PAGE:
An orange and navy blue truck seen plying on the streets of Washington DC in US these days has emerged as a source of hope for the homeless and the poor. Started by a Sikh, the truck, which famously goes by the name ‘Seva Truck’, takes its inspiration from the popular ‘langar’ (community kitchens). Sporting […]
An orange and navy blue truck seen plying on the streets of Washington DC in US these days has emerged as a source of hope for the homeless and the poor.
Started by a Sikh, the truck, which famously goes by the name ‘Seva Truck’, takes its inspiration from the popular ‘langar’ (community kitchens). Sporting a message saying, ‘DC has the nation’s highest rate of food insecurity among children. Twenty five percent of our veterans experience food insecurity. Our Mission: Combat Hunger. Serve Humanity’, the truck plies on the road distributing free hot meals to the needy.
Speaking to The Indian Express over the phone, Sonny Kakar, 46, the man behind the idea says, “It was originally the wish of my 74-year old father Devinder Kakar to do something for the homeless. We left India years ago. I was just five when my family shifted to US from Delhi. Sikhism teaches us to not let anyone sleep hungry and serve langar. My ancestors were from Rawalpindi (now in Pakistan). My father was the happiest man on the earth the day we inaugurated this truck and he saw poor having a hearty meal.”
Working with a cyber security firm in US, Kakar explains the concept saying, “Initially, we have spent $75,000 (Rs 50.35 lakh approx) on this truck. It has an in-built kitchen and a window from where meals are served. We are serving 250 meals a day on an average currently. The plan is to increase it to 50,000 a day. Also, we are targeting 20 such trucks in US by 2020 to combat hunger. Apart from the homeless, truck is also plying in areas comprising deprived senior citizens, orphans and ex-servicemen.”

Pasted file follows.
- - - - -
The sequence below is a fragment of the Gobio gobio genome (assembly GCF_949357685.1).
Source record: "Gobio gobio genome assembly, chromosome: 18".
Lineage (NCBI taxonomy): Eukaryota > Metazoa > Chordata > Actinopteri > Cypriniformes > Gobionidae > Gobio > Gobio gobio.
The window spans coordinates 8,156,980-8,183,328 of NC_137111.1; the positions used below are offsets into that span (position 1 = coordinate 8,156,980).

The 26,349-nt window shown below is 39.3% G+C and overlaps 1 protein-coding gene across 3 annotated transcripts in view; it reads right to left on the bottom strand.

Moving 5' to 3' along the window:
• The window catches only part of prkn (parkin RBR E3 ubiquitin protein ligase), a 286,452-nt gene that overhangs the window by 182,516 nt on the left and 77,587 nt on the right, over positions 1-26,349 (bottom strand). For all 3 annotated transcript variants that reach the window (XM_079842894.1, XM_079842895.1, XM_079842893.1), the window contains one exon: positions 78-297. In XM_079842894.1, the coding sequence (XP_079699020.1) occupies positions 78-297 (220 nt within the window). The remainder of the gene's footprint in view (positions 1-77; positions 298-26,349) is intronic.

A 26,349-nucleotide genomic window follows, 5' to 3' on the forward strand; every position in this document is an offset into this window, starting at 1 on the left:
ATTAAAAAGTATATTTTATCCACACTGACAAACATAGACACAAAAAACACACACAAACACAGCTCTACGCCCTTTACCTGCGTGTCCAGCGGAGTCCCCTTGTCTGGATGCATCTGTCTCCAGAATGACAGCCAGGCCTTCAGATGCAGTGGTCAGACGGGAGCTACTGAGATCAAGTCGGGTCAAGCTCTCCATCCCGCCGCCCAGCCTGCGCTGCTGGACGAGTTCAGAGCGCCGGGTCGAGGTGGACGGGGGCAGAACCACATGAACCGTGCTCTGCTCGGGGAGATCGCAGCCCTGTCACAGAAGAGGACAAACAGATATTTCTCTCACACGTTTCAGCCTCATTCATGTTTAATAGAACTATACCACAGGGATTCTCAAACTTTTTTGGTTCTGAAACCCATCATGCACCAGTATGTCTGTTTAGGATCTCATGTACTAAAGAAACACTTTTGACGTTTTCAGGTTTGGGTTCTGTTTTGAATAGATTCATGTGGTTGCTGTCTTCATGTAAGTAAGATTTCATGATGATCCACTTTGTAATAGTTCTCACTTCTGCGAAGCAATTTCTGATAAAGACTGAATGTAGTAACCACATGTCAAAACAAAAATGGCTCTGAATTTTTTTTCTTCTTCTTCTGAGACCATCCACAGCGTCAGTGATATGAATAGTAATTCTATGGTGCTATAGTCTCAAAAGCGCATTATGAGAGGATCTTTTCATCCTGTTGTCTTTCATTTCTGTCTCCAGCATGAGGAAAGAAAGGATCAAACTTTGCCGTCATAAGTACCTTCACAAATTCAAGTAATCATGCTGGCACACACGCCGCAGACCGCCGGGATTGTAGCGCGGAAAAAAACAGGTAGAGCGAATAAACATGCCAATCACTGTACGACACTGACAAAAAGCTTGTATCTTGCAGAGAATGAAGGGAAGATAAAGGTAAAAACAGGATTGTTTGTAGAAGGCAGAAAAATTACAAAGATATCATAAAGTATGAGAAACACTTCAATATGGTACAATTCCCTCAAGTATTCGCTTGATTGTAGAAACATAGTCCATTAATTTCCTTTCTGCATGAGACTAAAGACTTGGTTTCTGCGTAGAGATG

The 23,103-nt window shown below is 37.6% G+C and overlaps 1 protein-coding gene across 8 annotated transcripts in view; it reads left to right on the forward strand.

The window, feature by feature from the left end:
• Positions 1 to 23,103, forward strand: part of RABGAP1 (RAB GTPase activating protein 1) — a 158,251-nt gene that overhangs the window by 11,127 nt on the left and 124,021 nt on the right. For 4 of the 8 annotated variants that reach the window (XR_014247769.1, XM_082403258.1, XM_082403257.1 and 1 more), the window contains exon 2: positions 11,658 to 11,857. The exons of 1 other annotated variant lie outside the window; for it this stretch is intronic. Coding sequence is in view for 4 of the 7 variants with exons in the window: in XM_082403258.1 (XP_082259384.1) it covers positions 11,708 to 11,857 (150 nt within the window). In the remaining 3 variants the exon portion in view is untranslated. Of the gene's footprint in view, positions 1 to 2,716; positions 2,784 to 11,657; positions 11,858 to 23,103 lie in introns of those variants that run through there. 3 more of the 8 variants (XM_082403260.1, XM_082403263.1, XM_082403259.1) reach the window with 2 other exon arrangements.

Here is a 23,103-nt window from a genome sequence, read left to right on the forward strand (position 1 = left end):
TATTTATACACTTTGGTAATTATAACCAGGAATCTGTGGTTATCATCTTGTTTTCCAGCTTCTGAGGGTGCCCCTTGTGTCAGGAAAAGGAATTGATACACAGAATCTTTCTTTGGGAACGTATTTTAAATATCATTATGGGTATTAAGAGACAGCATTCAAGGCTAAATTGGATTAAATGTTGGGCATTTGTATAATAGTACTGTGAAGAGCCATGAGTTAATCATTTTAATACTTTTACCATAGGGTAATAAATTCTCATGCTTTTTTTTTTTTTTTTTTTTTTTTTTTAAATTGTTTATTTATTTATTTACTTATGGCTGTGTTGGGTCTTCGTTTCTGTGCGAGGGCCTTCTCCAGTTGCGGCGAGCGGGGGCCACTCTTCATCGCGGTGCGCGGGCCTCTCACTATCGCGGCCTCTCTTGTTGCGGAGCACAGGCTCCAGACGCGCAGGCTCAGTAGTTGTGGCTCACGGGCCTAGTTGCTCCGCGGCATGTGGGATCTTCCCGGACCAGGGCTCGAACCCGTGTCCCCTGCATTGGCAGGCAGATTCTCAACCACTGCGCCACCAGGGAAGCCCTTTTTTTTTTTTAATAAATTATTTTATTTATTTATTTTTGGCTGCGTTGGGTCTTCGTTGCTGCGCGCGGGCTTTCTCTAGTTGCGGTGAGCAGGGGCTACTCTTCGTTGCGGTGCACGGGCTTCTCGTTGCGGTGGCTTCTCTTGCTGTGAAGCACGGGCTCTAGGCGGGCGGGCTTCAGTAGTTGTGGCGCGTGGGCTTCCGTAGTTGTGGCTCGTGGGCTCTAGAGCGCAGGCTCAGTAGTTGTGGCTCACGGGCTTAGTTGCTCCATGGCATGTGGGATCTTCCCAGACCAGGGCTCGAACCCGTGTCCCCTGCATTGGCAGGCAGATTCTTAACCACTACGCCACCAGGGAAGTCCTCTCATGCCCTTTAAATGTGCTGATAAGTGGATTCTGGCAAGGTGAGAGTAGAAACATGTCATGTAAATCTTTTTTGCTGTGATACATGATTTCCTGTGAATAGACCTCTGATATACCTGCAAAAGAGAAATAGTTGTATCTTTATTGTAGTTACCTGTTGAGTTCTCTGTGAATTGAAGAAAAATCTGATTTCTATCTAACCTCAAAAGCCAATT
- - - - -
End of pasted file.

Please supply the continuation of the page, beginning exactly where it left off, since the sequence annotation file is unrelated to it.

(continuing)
Kakar also acknowledges the help that has poured in from local Sikh community in the US. “My friends – Gurpal Bhullar, Anu Kaur, Rubin Paul Singh – have helped me at every step in starting this free-meal service,” he said.
Speaking about the menu it offers, Kakar said that the truck though serves pure vegetarian meal but its not Indian. “Since people we are serving are mostly American, we have to go by their taste. Italian pasta and Mexican tortillas are served generally. On several occasions, we also serve cookies, ice creams while cheese, eggs and potatoes are served for breakfast. On the occasion of Baisakhi, we dished out cheese quesadilla; chips, salsa and guacamole; mandarin, ice cream and red sauce pasta,” said Carol Barbosa Jeliazkov, a Brazilian, working with group.